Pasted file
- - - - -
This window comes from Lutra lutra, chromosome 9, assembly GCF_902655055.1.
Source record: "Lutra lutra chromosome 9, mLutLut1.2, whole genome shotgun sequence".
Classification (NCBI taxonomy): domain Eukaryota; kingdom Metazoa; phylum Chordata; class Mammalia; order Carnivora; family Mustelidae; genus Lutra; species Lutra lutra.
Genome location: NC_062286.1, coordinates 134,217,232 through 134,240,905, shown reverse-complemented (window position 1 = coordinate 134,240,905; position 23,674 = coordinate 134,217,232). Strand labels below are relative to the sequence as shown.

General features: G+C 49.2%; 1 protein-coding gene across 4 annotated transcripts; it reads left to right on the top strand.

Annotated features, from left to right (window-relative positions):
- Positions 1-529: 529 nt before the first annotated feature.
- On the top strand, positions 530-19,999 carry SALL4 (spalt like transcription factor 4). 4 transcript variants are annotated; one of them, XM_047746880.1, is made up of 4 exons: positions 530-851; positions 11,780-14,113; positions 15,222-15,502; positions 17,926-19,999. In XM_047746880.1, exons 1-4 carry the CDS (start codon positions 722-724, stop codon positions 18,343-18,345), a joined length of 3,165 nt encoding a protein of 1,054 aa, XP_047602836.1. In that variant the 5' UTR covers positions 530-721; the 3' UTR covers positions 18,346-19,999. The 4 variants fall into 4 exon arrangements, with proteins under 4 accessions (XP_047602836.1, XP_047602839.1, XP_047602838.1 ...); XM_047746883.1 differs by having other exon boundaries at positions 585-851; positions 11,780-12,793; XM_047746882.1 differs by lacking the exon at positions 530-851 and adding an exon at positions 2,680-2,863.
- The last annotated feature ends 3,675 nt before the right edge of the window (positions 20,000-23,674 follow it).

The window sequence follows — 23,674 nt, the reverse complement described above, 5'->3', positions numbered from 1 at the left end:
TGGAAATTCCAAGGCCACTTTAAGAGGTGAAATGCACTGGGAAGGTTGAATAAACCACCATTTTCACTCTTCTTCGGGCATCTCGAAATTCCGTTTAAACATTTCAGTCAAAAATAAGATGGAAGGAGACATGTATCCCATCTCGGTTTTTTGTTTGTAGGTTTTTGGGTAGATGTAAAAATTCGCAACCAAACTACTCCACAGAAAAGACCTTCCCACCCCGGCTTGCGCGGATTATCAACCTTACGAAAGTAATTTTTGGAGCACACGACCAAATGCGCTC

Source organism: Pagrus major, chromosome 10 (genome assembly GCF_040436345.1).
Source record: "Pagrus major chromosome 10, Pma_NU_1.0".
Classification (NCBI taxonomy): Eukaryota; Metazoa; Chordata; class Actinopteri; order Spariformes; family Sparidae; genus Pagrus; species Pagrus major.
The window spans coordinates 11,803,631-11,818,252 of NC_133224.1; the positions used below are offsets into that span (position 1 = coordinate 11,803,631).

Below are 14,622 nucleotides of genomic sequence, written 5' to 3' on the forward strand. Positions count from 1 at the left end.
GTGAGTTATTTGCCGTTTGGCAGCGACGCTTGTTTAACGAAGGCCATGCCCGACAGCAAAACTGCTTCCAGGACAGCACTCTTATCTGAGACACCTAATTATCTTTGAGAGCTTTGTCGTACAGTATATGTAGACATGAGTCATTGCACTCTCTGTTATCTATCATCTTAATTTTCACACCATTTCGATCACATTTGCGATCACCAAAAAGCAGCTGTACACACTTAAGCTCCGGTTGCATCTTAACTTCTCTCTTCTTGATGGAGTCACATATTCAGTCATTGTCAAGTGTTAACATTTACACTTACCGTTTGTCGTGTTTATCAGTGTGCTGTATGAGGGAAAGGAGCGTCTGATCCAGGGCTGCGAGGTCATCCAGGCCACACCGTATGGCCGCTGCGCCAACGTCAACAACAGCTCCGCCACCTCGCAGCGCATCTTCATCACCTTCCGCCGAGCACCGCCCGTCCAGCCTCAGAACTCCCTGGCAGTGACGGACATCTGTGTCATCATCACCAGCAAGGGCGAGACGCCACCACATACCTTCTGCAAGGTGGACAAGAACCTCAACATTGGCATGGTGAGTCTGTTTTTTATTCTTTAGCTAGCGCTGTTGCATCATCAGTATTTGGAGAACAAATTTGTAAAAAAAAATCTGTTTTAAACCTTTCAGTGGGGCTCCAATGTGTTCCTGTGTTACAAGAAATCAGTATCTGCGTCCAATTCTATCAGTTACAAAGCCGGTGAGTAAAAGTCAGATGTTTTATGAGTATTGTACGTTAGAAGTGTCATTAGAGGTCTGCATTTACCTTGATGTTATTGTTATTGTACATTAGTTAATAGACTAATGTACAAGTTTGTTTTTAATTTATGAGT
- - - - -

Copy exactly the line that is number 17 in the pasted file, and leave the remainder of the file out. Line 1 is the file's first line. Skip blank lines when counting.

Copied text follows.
GTGAGTTATTTGCCGTTTGGCAGCGACGCTTGTTTAACGAAGGCCATGCCCGACAGCAAAACTGCTTCCAGGACAGCACTCTTATCTGAGACACCTAATTATCTTTGAGAGCTTTGTCGTACAGTATATGTAGACATGAGTCATTGCACTCTCTGTTATCTATCATCTTAATTTTCACACCATTTCGATCACATTTGCGATCACCAAAAAGCAGCTGTACACACTTAAGCTCCGGTTGCATCTTAACTTCTCTCTTCTTGATGGAGTCACATATTCAGTCATTGTCAAGTGTTAACATTTACACTTACCGTTTGTCGTGTTTATCAGTGTGCTGTATGAGGGAAAGGAGCGTCTGATCCAGGGCTGCGAGGTCATCCAGGCCACACCGTATGGCCGCTGCGCCAACGTCAACAACAGCTCCGCCACCTCGCAGCGCATCTTCATCACCTTCCGCCGAGCACCGCCCGTCCAGCCTCAGAACTCCCTGGCAGTGACGGACATCTGTGTCATCATCACCAGCAAGGGCGAGACGCCACCACATACCTTCTGCAAGGTGGACAAGAACCTCAACATTGGCATGGTGAGTCTGTTTTTTATTCTTTAGCTAGCGCTGTTGCATCATCAGTATTTGGAGAACAAATTTGTAAAAAAAAATCTGTTTTAAACCTTTCAGTGGGGCTCCAATGTGTTCCTGTGTTACAAGAAATCAGTATCTGCGTCCAATTCTATCAGTTACAAAGCCGGTGAGTAAAAGTCAGATGTTTTATGAGTATTGTACGTTAGAAGTGTCATTAGAGGTCTGCATTTACCTTGATGTTATTGTTATTGTACATTAGTTAATAGACTAATGTACAAGTTTGTTTTTAATTTATGAGT